Our privacy framework is often used as a reason to withhold the disclosure of personal information. While withholding disclosure may be appropriate in certain circumstances, it should be kept in mind that the same privacy framework actually permits the disclosure of personal information, where warranted.
The COVID-19 pandemic has resulted in a number of tough questions around disclosure of personal information. This was the context for two recent judicial review cases in the High Court: Te Pou Matakana Limited v Attorney-General  NZHC 2942 (WOCA No. 1) and  NZHC 3319 (WOCA No. 2). The resulting judgments, which give guidance beyond the disclosure of personal information in a pandemic, emphasise that the Privacy Act 2020 (the Act) is not only concerned with the protection of personal information – it also provides a framework for how information can be used and disclosed.
Te Pou Matakana, trading as Whānau Ora Commissioning Agency (WOCA), is a government-funded and Māori delivered approach to supporting whānau wellbeing and development. WOCA had been providing COVID-19 vaccination services and sought personal information from the Ministry of Health (the Ministry) regarding Māori in the North Island who were not yet vaccinated. WOCA wanted to use this information to reach out to unvaccinated Māori, for the purpose of increasing the Māori vaccination rate.
The Ministry provided WOCA with the COVID-19 vaccination status and booking information of individuals who had previously received services by a WOCA partner. However, it withheld disclosure of this information for Māori who had not previously received WOCA’s services. Instead, the Ministry offered to provide anonymised street mapping representations showing where unvaccinated communities are (which would require WOCA to go door-to-door to find the unvaccinated individuals) for the purposes of providing urgently needed vaccinations. The Ministry’s decision appeared to stem from concerns about precedent-setting, vilifying the unvaccinated, and risking public confidence in the health system, by disclosure.
WOCA applied to the High Court for judicial review of the Ministry’s decision. Given the privacy issues involved, the Privacy Commissioner (the Commissioner) applied to intervene, so that he could make his own submissions to the Court on this case.
Central to both judgments was Rule 11 of the Health Information Privacy Code 2020 (HIPC) relating to the disclosure of health information.
Rule 11(2)(d) permits disclosure of information by a health agency where it believes, on reasonable grounds, that three criteria are met:
(a) it is not reasonable or practicable to obtain authorisation for the disclosure from the individual concerned;
(b) there is a serious threat to public health, public safety, or the life or health of specific individuals; and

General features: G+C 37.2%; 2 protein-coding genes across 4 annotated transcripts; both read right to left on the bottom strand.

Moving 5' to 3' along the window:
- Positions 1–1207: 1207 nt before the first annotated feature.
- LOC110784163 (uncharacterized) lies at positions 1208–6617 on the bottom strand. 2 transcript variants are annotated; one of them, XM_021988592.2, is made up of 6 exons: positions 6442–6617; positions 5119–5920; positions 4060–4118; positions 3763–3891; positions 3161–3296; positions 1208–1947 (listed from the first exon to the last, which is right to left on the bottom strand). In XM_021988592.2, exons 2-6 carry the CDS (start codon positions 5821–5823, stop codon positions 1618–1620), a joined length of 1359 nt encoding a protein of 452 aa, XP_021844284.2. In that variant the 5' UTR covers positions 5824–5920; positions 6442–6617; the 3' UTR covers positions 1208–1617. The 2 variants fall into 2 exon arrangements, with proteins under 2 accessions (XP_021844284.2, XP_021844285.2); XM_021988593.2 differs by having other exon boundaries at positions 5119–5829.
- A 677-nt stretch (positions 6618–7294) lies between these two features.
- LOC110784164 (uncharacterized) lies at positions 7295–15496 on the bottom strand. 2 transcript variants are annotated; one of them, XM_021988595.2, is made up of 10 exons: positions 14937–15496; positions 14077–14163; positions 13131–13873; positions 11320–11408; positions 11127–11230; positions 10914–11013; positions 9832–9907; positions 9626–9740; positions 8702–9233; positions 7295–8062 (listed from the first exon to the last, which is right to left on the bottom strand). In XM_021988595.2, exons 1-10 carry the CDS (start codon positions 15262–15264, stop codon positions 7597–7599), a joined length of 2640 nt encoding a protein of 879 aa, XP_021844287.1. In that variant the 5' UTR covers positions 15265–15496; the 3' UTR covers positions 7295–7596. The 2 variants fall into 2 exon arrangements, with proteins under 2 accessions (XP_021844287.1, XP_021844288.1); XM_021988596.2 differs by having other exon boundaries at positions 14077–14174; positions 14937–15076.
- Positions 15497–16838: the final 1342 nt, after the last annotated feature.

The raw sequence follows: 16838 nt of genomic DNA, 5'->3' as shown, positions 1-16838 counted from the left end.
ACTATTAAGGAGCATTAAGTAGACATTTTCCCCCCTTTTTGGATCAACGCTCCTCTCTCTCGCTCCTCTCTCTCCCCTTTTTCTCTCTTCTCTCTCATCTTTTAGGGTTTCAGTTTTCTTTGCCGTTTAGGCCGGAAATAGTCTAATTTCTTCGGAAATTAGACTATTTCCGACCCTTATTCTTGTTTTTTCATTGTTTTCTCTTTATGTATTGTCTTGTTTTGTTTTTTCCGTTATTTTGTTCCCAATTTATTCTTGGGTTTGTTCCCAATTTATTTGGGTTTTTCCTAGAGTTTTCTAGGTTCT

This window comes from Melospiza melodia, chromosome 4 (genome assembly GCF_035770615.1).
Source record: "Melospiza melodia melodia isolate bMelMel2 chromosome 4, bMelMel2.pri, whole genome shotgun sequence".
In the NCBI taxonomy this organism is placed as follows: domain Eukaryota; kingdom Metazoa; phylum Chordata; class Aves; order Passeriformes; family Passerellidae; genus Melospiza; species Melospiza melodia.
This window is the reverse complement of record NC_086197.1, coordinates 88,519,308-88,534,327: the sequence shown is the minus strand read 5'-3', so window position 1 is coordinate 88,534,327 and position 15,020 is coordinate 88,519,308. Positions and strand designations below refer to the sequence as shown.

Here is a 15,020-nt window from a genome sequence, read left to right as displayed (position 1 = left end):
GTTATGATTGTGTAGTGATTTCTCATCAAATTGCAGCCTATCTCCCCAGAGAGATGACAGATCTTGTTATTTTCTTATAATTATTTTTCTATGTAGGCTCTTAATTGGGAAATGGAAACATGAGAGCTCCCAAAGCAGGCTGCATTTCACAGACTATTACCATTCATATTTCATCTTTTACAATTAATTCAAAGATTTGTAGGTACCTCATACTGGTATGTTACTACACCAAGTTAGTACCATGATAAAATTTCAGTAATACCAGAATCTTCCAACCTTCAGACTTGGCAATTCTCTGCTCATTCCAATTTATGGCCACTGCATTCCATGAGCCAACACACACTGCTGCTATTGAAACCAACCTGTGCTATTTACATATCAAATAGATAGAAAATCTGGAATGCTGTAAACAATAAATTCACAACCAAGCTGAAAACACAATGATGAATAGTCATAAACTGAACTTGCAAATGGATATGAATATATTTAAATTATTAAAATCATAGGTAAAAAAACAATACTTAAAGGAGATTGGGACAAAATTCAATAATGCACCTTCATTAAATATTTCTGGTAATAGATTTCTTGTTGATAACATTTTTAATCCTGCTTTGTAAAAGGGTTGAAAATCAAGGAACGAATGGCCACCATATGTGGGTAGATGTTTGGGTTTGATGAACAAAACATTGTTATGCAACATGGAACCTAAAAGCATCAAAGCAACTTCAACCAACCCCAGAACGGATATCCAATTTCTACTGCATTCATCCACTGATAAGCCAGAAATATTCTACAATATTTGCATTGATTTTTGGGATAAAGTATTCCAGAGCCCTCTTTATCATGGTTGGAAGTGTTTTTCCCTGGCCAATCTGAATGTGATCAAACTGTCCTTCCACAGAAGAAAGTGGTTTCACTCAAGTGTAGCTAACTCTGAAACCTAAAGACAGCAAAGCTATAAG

(c) the disclosure of information is necessary to prevent or lessen that threat.
In WOCA No. 1, the Court directed the Ministry to retake its decision because the Ministry had wrongly applied Rule 11(2)(d), with regards to assessing whether the disclosure was ‘necessary’. The Ministry retook its decision and again decided that it would not release the information sought. WOCA then applied for judicial review of this second decision.
In WOCA No. 2, the Court found that the Ministry had once again wrongly applied Rule 11(2)(d). The Judge directed the Ministry to review its decision not to provide data in relation to Māori in the North Island who had only had their first dose, in light of the Court’s guidance on the meaning of “necessity” in the Act, and to make a decision on data which the Ministry had not yet agreed to disclose.
The Ministry released the information sought by WOCA shortly after WOCA No.2 was delivered.
Key privacy takeaways
In its analysis of Rule 11 of the HIPC, the Court:
- acknowledged that while Rule 11 places limits on the ability to disclose health information, it also contains several exceptions that permit disclosure where other interests take precedence;
- found that the meaning of “necessary” in this context means only “needed or required”, and although it must be more than “desirable or expedient”, necessary does not mean (the higher thresholds of) “indispensable” or “essential”;
- accepted the Commissioner’s submission that a ‘least-privacy invasive’ test may be relevant if there are two equally effective alternatives for disclosure and one of those alternatives was less privacy intrusive than the other. This was however not a case where there were two equally effective alternatives under consideration;
- found that where the requirement of necessity and efficacy in Rule 11(2)(d) are met, other interests or obligations may point to disclosure (in this case, a right to the highest attainable standard of health); and
- emphasised that where personal information is disclosed, the agency receiving the information will still be subject to the stringent requirements of the Act and the HIPC.
While these decisions relate to health information, the Court’s analysis of Rule 11(2)(d) is of value to all agencies, rather than health agencies alone. Similarly permissive criteria can be found in Information Privacy Principle 11(f) in the Act, which applies to all personal information.
The HIPC and the Act do not impose an obligation to disclose personal information or confer a right to receive it. However, they do confer a discretion on agencies in terms of disclosure and provide exceptions that permit agencies to consider other interests and rights in exercising that discretion.
If you have questions in relation to your disclosure or other obligations under New Zealand privacy law, contact us.